Second, people should purposefully seek new adventures, challenges and even hardships.  Learning a new skill, persevering through a crisis, or traveling to a new land are all ways to open our minds, evolve,  and experience the freshness of life.

Third, people should embrace the mission statement of life.  For indigenous people that was to enjoy the work that humans are to do – to serve, love, share with, and teach others.  Living is not a hardship, but instead a joyous way to improve humanity and all creation.  When we live out our purpose, natives and modern neuroscientists agree, we find great contentment.

Fourth and finally, people must be active in order to evolve.  Sitting in a figurative bubble to watch or read about the world has minimal value.  To learn and grow, we must get in the arena of life and do the things others are too lazy, arrogant, or too afraid to do.  In other words, by living out our life purpose, we not only improve the world – we improve ourselves.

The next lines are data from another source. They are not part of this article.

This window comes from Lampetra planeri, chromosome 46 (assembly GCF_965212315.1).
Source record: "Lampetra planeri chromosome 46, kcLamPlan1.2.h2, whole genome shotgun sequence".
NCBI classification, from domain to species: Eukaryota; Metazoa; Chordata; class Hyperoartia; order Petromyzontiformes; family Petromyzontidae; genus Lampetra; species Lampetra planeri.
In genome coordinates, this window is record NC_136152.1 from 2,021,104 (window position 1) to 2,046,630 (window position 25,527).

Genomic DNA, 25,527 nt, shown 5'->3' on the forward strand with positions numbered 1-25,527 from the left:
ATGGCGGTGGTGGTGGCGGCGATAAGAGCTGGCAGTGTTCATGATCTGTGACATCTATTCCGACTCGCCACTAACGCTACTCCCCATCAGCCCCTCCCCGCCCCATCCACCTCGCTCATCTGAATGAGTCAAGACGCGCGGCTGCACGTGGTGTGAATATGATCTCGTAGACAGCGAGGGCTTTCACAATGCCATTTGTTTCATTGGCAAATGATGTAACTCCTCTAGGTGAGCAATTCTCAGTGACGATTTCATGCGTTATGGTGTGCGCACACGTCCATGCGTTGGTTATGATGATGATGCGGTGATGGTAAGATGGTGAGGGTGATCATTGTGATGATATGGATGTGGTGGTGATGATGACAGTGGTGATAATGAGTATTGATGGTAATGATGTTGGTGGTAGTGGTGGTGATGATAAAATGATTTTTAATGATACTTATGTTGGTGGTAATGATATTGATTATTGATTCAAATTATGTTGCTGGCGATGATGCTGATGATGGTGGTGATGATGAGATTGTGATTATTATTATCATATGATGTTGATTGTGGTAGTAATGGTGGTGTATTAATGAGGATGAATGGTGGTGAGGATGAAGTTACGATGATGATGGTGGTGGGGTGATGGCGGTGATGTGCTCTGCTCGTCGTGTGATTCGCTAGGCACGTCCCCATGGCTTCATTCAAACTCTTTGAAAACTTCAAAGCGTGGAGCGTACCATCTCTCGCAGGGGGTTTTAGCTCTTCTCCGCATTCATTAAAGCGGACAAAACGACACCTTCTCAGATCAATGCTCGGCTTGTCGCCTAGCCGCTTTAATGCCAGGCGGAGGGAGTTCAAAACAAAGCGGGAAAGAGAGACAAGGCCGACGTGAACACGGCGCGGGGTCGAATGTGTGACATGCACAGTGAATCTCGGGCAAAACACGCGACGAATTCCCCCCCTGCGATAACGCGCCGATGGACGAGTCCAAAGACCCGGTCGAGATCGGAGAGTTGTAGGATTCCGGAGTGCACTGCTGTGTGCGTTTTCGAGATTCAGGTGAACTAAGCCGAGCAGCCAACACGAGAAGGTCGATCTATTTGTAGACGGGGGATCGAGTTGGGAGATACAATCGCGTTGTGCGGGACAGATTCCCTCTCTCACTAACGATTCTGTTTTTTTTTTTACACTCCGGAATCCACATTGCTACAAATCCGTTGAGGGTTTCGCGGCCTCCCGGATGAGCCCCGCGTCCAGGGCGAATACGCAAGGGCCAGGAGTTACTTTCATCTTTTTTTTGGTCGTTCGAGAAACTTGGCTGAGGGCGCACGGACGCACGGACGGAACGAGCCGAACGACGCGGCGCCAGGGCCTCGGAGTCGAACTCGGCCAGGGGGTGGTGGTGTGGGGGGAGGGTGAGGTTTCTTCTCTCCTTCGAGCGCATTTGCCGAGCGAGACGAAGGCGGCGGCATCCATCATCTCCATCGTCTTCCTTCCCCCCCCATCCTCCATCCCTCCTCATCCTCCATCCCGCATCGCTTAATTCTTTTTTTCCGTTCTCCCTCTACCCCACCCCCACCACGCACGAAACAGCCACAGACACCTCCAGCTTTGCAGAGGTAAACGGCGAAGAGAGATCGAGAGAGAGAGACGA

My own life experience proves this last point.  I attended seminary for a time and it had some value.  But I did not evolve into a half-way decent minister until I’d spent time actually doing the work of one.  And it is precisely that idea that natives understood.  The humble and active servants in native tribes, both men and women who experienced all the ways to effectively live and serve, were the ones who became wise elders.

For me, this Thanksgiving, I plan to listen to the wisdom of Native-Americans – the first true pilgrims to this land.  I have so much to learn from non-western, non-white cultures.  I want to begin to practice the good values of people un-like me – particularly marginalized ones of this nation – Native-Americans and African-Americans.  In many ways, they respect people and nature far more than money and wealth.  That’s a wise but difficult value to adopt for this 59 year old white man, but it’s a challenge I hope to meet.

I wish you each much peace and joy.